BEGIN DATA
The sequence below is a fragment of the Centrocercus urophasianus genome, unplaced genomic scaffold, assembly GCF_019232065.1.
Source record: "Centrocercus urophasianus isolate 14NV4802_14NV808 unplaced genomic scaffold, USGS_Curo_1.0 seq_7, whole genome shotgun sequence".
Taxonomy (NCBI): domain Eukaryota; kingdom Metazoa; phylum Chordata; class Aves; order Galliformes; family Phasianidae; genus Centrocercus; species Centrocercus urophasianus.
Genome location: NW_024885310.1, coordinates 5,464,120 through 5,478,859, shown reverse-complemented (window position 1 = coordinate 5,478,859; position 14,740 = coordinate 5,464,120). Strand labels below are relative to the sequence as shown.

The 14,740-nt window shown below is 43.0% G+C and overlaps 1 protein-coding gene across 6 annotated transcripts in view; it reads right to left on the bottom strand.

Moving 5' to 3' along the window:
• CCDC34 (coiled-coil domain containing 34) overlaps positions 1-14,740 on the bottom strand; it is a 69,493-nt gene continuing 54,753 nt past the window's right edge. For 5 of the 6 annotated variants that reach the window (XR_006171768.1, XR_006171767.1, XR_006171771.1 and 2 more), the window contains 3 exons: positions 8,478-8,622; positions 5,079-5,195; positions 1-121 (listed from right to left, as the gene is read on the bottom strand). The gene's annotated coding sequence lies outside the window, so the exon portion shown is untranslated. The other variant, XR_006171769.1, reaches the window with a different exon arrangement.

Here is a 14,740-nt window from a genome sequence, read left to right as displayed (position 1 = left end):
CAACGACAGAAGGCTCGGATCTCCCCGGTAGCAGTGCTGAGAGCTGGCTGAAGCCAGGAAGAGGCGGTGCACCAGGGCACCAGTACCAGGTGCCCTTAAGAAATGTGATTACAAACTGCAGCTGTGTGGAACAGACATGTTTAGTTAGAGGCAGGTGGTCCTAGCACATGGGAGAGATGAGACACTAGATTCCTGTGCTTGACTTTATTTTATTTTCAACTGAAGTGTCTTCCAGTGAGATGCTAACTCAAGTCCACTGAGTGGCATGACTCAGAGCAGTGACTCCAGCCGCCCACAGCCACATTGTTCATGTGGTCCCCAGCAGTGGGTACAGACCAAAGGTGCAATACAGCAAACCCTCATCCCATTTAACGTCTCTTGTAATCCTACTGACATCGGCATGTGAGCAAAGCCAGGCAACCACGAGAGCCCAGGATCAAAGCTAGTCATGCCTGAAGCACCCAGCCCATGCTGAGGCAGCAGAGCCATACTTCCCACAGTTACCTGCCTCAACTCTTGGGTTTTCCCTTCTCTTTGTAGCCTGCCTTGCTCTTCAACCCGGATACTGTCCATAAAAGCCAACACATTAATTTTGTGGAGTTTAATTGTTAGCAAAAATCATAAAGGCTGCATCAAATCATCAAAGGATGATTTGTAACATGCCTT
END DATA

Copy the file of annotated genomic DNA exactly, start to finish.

The sequence below is a fragment of the Centrocercus urophasianus genome, unplaced genomic scaffold, assembly GCF_019232065.1.
Source record: "Centrocercus urophasianus isolate 14NV4802_14NV808 unplaced genomic scaffold, USGS_Curo_1.0 seq_7, whole genome shotgun sequence".
Taxonomy (NCBI): domain Eukaryota; kingdom Metazoa; phylum Chordata; class Aves; order Galliformes; family Phasianidae; genus Centrocercus; species Centrocercus urophasianus.
Genome location: NW_024885310.1, coordinates 5,464,120 through 5,478,859, shown reverse-complemented (window position 1 = coordinate 5,478,859; position 14,740 = coordinate 5,464,120). Strand labels below are relative to the sequence as shown.

The 14,740-nt window shown below is 43.0% G+C and overlaps 1 protein-coding gene across 6 annotated transcripts in view; it reads right to left on the bottom strand.

Moving 5' to 3' along the window:
• CCDC34 (coiled-coil domain containing 34) overlaps positions 1-14,740 on the bottom strand; it is a 69,493-nt gene continuing 54,753 nt past the window's right edge. For 5 of the 6 annotated variants that reach the window (XR_006171768.1, XR_006171767.1, XR_006171771.1 and 2 more), the window contains 3 exons: positions 8,478-8,622; positions 5,079-5,195; positions 1-121 (listed from right to left, as the gene is read on the bottom strand). The gene's annotated coding sequence lies outside the window, so the exon portion shown is untranslated. The other variant, XR_006171769.1, reaches the window with a different exon arrangement.

Here is a 14,740-nt window from a genome sequence, read left to right as displayed (position 1 = left end):
CAACGACAGAAGGCTCGGATCTCCCCGGTAGCAGTGCTGAGAGCTGGCTGAAGCCAGGAAGAGGCGGTGCACCAGGGCACCAGTACCAGGTGCCCTTAAGAAATGTGATTACAAACTGCAGCTGTGTGGAACAGACATGTTTAGTTAGAGGCAGGTGGTCCTAGCACATGGGAGAGATGAGACACTAGATTCCTGTGCTTGACTTTATTTTATTTTCAACTGAAGTGTCTTCCAGTGAGATGCTAACTCAAGTCCACTGAGTGGCATGACTCAGAGCAGTGACTCCAGCCGCCCACAGCCACATTGTTCATGTGGTCCCCAGCAGTGGGTACAGACCAAAGGTGCAATACAGCAAACCCTCATCCCATTTAACGTCTCTTGTAATCCTACTGACATCGGCATGTGAGCAAAGCCAGGCAACCACGAGAGCCCAGGATCAAAGCTAGTCATGCCTGAAGCACCCAGCCCATGCTGAGGCAGCAGAGCCATACTTCCCACAGTTACCTGCCTCAACTCTTGGGTTTTCCCTTCTCTTTGTAGCCTGCCTTGCTCTTCAACCCGGATACTGTCCATAAAAGCCAACACATTAATTTTGTGGAGTTTAATTGTTAGCAAAAATCATAAAGGCTGCATCAAATCATCAAAGGATGATTTGTAACATGCCTT